US 6946837 B2
The invention is a method for determination of the content of fat in a multicomponent system. The method applies nuclear magnetic resonance (NMR) for the detemination of fat/oil in for example fillets of fish, olives, paint or ice cream.
1. A method of determining the amount of fat/oil in a multicomponent sample system using nuclear magnetic resonance spectroscopy, comprising the steps of:
a) providing a sample containing a multicomponent system,
b) placing said sample in a nuclear magnetic sprectroscope,
c) applying a homogenous/static magnetic field affected by an oscillating magnetic field, and a magnetic field gradient in a multi-pulsed magnetic field gradient spin echo experiment to said multicomponent sample, wherein said applied gradient is the same gradient strength throughout said experiment,
d) measuring changes in nuclear magnetic moment(s), vector(s)/spin(s) of a group of protons in said multicomponent sample,
e) adjusting said measured signal from said sample at the first echo by suppressing the contribution from the non-fat compounds in said multicomponent system by fitting said measured signal as a function of the number of echoes, and
f) thus obtain a spectrograph of the amount of fat/oil at zero observation time.
2. A method of claim, 1 in which said adjusting comprises taking the first echo after five milliseconds such that the attenuation of the signal I in the multi-pulsed magnetic field gradient spin echo experiment becomes
and then performing a linear adjustment of the logarithm of the signal I to the function y=−ax+c such that the fat content becomes Ifat=e−.
This application claims priority under 35 USC 385(c) from application PCT/NO 01/00220, filed May 28, 2001.
The invention is a method for determining the amount of fat in a multicomponent system where water, sugar, protein or other components containing hydrogen maybe present. The method applies nuclear magnetic resonance (NMR) for determining the amount of fat/oil in for example fish, olives, paints, or dairy products.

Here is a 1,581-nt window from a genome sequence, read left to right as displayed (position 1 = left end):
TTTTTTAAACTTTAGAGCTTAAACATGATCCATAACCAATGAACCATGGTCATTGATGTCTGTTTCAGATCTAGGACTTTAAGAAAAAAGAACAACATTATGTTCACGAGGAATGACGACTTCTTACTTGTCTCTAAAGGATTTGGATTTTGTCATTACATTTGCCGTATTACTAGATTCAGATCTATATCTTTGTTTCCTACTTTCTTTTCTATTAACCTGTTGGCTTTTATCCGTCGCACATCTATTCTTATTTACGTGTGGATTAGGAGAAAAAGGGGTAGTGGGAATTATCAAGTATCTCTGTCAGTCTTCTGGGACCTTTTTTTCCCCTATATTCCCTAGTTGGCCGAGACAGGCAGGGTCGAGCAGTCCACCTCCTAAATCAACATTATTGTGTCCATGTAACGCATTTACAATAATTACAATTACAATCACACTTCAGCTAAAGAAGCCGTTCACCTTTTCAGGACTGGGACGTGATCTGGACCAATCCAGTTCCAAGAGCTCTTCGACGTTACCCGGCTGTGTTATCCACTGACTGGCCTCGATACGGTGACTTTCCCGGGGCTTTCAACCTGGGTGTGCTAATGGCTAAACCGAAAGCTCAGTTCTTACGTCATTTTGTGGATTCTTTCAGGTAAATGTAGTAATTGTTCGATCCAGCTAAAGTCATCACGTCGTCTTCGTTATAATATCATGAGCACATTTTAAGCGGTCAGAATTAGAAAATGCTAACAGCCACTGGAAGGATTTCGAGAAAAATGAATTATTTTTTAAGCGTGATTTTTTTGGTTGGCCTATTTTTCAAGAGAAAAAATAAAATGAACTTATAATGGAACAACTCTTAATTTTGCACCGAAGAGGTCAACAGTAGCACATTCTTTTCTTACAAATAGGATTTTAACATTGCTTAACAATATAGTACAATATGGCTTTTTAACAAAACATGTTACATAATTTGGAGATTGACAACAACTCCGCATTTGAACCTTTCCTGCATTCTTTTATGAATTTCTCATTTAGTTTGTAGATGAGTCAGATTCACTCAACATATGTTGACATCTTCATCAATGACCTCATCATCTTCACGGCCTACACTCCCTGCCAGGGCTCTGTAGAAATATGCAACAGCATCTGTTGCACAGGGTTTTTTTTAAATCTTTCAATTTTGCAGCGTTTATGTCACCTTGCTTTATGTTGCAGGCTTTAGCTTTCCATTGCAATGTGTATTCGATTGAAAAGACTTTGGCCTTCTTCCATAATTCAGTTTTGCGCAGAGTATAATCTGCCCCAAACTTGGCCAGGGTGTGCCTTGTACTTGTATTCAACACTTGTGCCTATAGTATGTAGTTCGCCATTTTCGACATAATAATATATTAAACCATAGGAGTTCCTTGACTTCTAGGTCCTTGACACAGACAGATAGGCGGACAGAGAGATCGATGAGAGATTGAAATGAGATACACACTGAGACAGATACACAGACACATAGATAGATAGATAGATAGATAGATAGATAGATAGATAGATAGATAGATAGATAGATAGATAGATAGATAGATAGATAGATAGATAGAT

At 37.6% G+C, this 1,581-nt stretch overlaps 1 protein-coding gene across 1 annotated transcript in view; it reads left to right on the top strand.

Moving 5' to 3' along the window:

There are several methods used for determining the content of fat/oil; In the Fosslet-, Soxhlet-, and Ethylacetate methods one adds solvents which extracts the fat/oil. By removing the solvent, one is left with the fat/oil which originally was found in the sample. These methods require well trained laboratory personnel and the use of toxic solvent which may damage the environment.
Another way to measure the fat/oil content is to use Near Infrared Reflectance (NIR) spectroscopy. This type of measurements require a lot of calibration work for a given system as the method is very sensitive to changes in the texture of the sample.
An object of the present invention is to supply a robust method for determination of fat/oil in a generally multicomponent system. The method is fats, accurate, and it does not demand laboratory personnel who have specific knowledge with respect to the method.
Another object of this invention is achieved by placing the sample to be investigated in a homogeneous/static magnetic field, and exposing it to an oscillating magnetic field which, in combination with a magnetic field gradient over the sample, measures the nuclear magnetic moment of the protons, in a multipulsed field gradient spin-echo experiment (m-PFGSE), as one resolves the fat/oil-signal from the other components by their significant difference in mobility and/or transverse relaxation times.
When placing hydrogen in an external magnetic field, the nuclear magnetic moment will align towards the direction of this field. The Hamiltonian for noninteracting nuclear magnetic spins in an external magnetic field can be written
The difference between the to energy levels is thus written
In thermal equilibrium a difference population between upper and lower level is given by the Boltzmann factor